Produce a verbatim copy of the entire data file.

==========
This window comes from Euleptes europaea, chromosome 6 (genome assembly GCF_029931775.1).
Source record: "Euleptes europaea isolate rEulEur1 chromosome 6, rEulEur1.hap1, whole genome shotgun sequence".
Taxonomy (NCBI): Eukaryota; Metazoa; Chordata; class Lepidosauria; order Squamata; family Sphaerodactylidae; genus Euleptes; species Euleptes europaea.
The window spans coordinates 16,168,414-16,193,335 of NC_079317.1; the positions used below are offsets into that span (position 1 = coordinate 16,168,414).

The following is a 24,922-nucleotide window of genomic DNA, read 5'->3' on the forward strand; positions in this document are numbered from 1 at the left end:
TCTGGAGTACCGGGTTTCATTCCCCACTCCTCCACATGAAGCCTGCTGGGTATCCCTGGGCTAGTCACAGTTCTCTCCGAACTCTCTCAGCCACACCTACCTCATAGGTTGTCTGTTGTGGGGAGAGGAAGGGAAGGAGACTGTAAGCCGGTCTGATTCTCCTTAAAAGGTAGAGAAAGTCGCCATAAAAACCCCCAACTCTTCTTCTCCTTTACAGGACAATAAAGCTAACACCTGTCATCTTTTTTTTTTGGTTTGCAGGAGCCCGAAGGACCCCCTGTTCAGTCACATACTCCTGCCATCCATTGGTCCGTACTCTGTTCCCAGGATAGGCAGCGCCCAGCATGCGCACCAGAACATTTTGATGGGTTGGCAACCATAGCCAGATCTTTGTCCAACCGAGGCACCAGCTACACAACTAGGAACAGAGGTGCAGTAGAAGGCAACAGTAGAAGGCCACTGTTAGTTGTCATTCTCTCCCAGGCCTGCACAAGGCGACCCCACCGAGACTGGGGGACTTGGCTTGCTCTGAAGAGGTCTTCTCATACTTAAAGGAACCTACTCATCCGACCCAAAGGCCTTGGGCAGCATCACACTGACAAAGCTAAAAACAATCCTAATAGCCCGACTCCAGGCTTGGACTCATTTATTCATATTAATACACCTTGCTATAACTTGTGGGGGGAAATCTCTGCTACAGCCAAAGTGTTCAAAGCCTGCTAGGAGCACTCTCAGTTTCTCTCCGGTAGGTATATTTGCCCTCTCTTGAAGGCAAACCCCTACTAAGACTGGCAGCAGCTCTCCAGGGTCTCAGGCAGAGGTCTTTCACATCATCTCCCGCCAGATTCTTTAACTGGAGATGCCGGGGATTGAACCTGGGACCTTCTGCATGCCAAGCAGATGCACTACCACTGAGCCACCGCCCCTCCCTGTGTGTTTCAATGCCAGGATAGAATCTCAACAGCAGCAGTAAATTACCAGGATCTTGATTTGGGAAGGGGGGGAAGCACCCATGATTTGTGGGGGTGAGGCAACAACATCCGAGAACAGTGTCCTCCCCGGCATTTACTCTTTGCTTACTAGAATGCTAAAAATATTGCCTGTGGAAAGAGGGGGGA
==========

This window comes from Euleptes europaea, chromosome 6 (genome assembly GCF_029931775.1).
Source record: "Euleptes europaea isolate rEulEur1 chromosome 6, rEulEur1.hap1, whole genome shotgun sequence".
Taxonomy (NCBI): Eukaryota; Metazoa; Chordata; class Lepidosauria; order Squamata; family Sphaerodactylidae; genus Euleptes; species Euleptes europaea.
The window spans coordinates 16,168,414-16,193,335 of NC_079317.1; the positions used below are offsets into that span (position 1 = coordinate 16,168,414).

The following is a 24,922-nucleotide window of genomic DNA, read 5'->3' on the forward strand; positions in this document are numbered from 1 at the left end:
TCTGGAGTACCGGGTTTCATTCCCCACTCCTCCACATGAAGCCTGCTGGGTATCCCTGGGCTAGTCACAGTTCTCTCCGAACTCTCTCAGCCACACCTACCTCATAGGTTGTCTGTTGTGGGGAGAGGAAGGGAAGGAGACTGTAAGCCGGTCTGATTCTCCTTAAAAGGTAGAGAAAGTCGCCATAAAAACCCCCAACTCTTCTTCTCCTTTACAGGACAATAAAGCTAACACCTGTCATCTTTTTTTTTTGGTTTGCAGGAGCCCGAAGGACCCCCTGTTCAGTCACATACTCCTGCCATCCATTGGTCCGTACTCTGTTCCCAGGATAGGCAGCGCCCAGCATGCGCACCAGAACATTTTGATGGGTTGGCAACCATAGCCAGATCTTTGTCCAACCGAGGCACCAGCTACACAACTAGGAACAGAGGTGCAGTAGAAGGCAACAGTAGAAGGCCACTGTTAGTTGTCATTCTCTCCCAGGCCTGCACAAGGCGACCCCACCGAGACTGGGGGACTTGGCTTGCTCTGAAGAGGTCTTCTCATACTTAAAGGAACCTACTCATCCGACCCAAAGGCCTTGGGCAGCATCACACTGACAAAGCTAAAAACAATCCTAATAGCCCGACTCCAGGCTTGGACTCATTTATTCATATTAATACACCTTGCTATAACTTGTGGGGGGAAATCTCTGCTACAGCCAAAGTGTTCAAAGCCTGCTAGGAGCACTCTCAGTTTCTCTCCGGTAGGTATATTTGCCCTCTCTTGAAGGCAAACCCCTACTAAGACTGGCAGCAGCTCTCCAGGGTCTCAGGCAGAGGTCTTTCACATCATCTCCCGCCAGATTCTTTAACTGGAGATGCCGGGGATTGAACCTGGGACCTTCTGCATGCCAAGCAGATGCACTACCACTGAGCCACCGCCCCTCCCTGTGTGTTTCAATGCCAGGATAGAATCTCAACAGCAGCAGTAAATTACCAGGATCTTGATTTGGGAAGGGGGGGAAGCACCCATGATTTGTGGGGGTGAGGCAACAACATCCGAGAACAGTGTCCTCCCCGGCATTTACTCTTTGCTTACTAGAATGCTAAAAATATTGCCTGTGGAAAGAGGGGGGA